Up in Peterborough, the studios of CHEX (Channel 12), CKWF (101.5), and CKRU (980) had to be evacuated for several hours on Tuesday after the 700' CHEX/CKWF tower began to sway dangerously from heavy ice. Workers had been on the tower trying to replace CKWF's feedline, which was soaked with water New Year's Day, leaving "the Wolf" with just 25 watts of power from a temporary transmitter.
On with the rest of the week's news...such as it is:
WBMX (98.5) has changed general managers. Jennifer McCann retains the GM title at sister station WEGQ (93.7 Lawrence), but she's replaced at Mix by Mark Hannon, former head of sales and marketing for both ARS (to be CBS) stations.
WCRB (102.5 Waltham) is getting ready to launch a 24-hour classical music satellite service. "Hit Classical Radio" will be operated in conjunction with John Garabedian's Superadio satellite network, with WCRB announcers Laura Carlo, Ray Brown, Mark Calder, and Dave MacNeill hosting. NERW suspects they'll target many of the same stations that carried the now-defunct SW Classic FM satellite format.
WBMT lives! The station's manager wrote to one NERW listener to report that the high school station in Boxford ran into some problems with its old transmitter, but has raised the money to buy a new one -- and should keep right on going on 88.3 as soon as it arrives.
Good news this week, as well, for WJLT (1060 Natick), which has been granted a construction permit for 40 kilowatts daytime from the Unisys site in Sudbury. WKOX has been hit with a petition for reconsideration for one of its two 50kw CPs, this one the daytime-only facility at WNTN (1550)'s Newton site.
On the TV front, congratulations to two of Boston's 10 o'clock news anchors. WLVI (Channel 56)'s Karen Marinella is a mom again...she gave birth to Liam Joseph, son number three, on Friday morning. WFXT (Channel 25) weekend anchor Karen Adams is off to the Sunshine State, to become lead anchor at new ABC affiliate WJXX (Channel 25) Orange Park-Jacksonville/WBSG (Channel 21) Brunswick GA/Jacksonville.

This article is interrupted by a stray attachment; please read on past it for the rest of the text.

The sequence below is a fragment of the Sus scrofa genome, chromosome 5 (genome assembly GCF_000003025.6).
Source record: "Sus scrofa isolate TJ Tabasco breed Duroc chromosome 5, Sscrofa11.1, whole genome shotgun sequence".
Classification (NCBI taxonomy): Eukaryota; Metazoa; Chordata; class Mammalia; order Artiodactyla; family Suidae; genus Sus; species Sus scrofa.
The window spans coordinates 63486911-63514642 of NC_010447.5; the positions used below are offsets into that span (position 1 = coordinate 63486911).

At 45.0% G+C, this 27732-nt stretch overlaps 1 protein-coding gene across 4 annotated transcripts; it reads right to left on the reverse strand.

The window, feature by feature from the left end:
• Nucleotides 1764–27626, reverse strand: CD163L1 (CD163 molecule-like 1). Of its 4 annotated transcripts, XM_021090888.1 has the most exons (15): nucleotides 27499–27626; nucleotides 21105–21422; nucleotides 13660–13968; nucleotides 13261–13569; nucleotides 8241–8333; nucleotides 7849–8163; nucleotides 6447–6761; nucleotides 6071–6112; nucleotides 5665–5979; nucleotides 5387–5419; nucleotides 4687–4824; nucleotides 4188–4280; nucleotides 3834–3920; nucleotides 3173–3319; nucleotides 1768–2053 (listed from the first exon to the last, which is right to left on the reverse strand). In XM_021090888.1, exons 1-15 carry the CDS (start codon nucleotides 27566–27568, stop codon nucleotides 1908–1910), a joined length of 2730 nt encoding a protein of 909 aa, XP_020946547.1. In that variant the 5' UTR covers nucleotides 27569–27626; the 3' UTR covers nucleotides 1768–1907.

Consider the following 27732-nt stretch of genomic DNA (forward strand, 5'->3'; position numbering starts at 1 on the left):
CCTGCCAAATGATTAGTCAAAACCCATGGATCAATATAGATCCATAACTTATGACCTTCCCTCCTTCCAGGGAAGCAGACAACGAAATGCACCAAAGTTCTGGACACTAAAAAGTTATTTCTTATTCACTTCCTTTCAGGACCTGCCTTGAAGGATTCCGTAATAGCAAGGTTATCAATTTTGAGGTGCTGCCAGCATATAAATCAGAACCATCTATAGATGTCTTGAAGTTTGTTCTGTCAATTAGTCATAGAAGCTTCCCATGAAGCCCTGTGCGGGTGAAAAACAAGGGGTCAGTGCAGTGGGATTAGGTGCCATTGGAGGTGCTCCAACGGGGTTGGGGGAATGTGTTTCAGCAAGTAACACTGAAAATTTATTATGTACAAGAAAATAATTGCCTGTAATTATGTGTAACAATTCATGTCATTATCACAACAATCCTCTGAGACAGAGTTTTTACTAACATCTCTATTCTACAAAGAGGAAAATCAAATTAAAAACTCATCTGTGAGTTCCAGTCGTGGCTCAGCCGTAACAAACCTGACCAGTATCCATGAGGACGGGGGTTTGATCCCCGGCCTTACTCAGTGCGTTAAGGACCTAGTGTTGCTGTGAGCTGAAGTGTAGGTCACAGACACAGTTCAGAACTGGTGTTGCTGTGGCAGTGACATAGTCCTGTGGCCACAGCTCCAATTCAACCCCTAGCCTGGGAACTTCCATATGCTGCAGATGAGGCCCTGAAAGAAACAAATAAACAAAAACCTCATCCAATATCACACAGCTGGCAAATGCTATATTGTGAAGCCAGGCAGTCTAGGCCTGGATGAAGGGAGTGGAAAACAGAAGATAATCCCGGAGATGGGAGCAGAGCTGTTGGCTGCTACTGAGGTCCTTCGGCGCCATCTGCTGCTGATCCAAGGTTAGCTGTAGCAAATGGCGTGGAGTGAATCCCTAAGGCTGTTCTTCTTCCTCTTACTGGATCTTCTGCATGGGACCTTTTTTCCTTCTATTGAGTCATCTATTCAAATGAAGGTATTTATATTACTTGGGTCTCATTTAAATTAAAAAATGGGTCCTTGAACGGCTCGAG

And it's a good week for the crew at CBS O&O WBZ-TV (Channel 4), which will once again become the home of the Patriots. WBZ was the longtime home station of the Pats for its many years as an NBC affiliate. CBS's huge deal to regain NFL rights means the Pats will be back on 'BZ next fall...which should provide a boost to Channel 4's sagging ratings.
Translator news: The FCC has deleted the license for W265AX (100.9) Binghamton, which relayed country station WCDW (100.5) Conklin. We'd heard this translator -- and WCDW needed it to get into many areas of Binghamton that were shadowed from its main transmitter in the hills east of town. Syracuse Community Radio is trying again to get a translator within shouting distance of the Salt City; its latest application is for 89.5 in Marcellus, relaying its as-yet unbuilt primary on 88.7 Truxton. Expect protests from second-adjacents WJPZ (89.1) and WRVO (89.9 Oswego), not to mention a lot of co-channel interference from WUNY (89.5) Utica, which has a city-grade signal over much of the Syracuse area.
LPTV news: There will be yet another new addition to the Rochester LPTV dial, as the WSKG Public Telecommunications Council gets permission to move its W55AC Cohocton-Avoca some 65 miles north to Penfield, where it will become W67DQ, pumping out 26.8 kilowatts of visual ERP from the Baker Hill (WVOR/WBER/WZXV) site in Victor. This is one of many former WSKG translators getting new lives as commercial LPTVs, often far from their small-town Southern Tier origins.